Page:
• Ken Bellamy

Growing Sugar - the currency of life for plants

Q: What does photosynthesis have to do with growing sugar?

A: All green plants make sugar. Some store more than others, but all plants make sugars as a way to store and manage energy which originally comes from sunlight.

Photosynthesis is often associated with plants growing. But in reality, plants use photosynthesis specifically to make sugar using captured light as the energy, carbon

dioxide as the base and hydrogen and phosphorus as the energy storage bits. We often focus on the captured carbon when we think of photosynthesis but the whole process is about storing energy, which is why a molecule of sugar is what is made whenever things


What is important in this sugar production, from a plant grower’s point of view, is that the plant needs help to make the sugar it stores. Plants get about 20% of the energy they use to make sugar during photosynthesis from stores of energy in the soil. This is critical. Everyone knows someone who has said that when the soil is healthy, grass tastes sweeter. And it is basically true; plants get help in the manufacture of sugar from

microbes which live in healthy soil. So when the soil is healthy plants function better and can make more sugar.

Plants trade off sugars and other “sweeteners” with fungi and other organisms in the soil in exchange for nutrients, energy compounds like ATP, and “building materials” like enzymes and proteins. If the microbes supplying these compounds are themselves in short supply, the plant suffers. Conversely, when populations of microbes in the soil are abundant and diverse, there is more of what the plant needs available and the cost (to the plant) is cheaper. Think of it like a fully operating economy. It takes all sorts of participants large and small to make the system work well, and it works best when all are present and happy.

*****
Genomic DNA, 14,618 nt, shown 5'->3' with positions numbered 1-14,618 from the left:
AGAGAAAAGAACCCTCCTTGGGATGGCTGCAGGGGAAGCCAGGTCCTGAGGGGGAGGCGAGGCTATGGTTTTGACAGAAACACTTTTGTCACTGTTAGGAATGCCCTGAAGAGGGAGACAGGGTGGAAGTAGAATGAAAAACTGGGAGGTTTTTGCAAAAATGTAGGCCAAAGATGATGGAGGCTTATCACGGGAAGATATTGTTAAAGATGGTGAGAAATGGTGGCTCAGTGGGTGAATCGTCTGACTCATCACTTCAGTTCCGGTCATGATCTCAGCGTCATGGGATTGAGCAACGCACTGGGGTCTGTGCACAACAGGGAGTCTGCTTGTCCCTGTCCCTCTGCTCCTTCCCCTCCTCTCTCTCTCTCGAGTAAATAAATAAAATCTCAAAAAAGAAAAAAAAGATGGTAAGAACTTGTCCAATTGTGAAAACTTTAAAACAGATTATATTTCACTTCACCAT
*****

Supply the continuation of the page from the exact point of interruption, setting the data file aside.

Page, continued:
Nutrients may be the stock in trade in this economy, but sugar is the currency that drives it. Plants need energy from microbes in the soil to make sugar, and they spend sugar to buy nutrients. Obviously, the less they need to spend to stimulate the supply of the nutrients they need, the more sugar the plant has left for us to harvest. A key element in building this microbial marketplace, is the presence of special photosynthetic bacteria. These microbes capture sunlight and make the special energy transport compounds and sugars on which other microbes depend.

Plants also depend on these organisms to supply the system with sufficient energy so that all the other functions – including the manufacture of sugar by plants – can continue. These microbes catch sunlight, catch carbon and make sugar. They also share captured energy in the form of special energy transport proteins and by sharing sugars. When the soil is full of a rich mix of bacteria doing this energy harvesting and sugar manufacture job, plants benefit.

In the sugar economy, plants act like banks. They borrow and they lend. But no bank makes money without activity by others. So if we want to grow sugar, it pays to give some thought to the folks who help make, circulate and trade in sugar all around the plant. Bacterial

photosynthesis and the sugar economy underground are what feeds, tends and energises plants. It might be time to think of this army of little guys when next you plan to

build the sugar in your crop.

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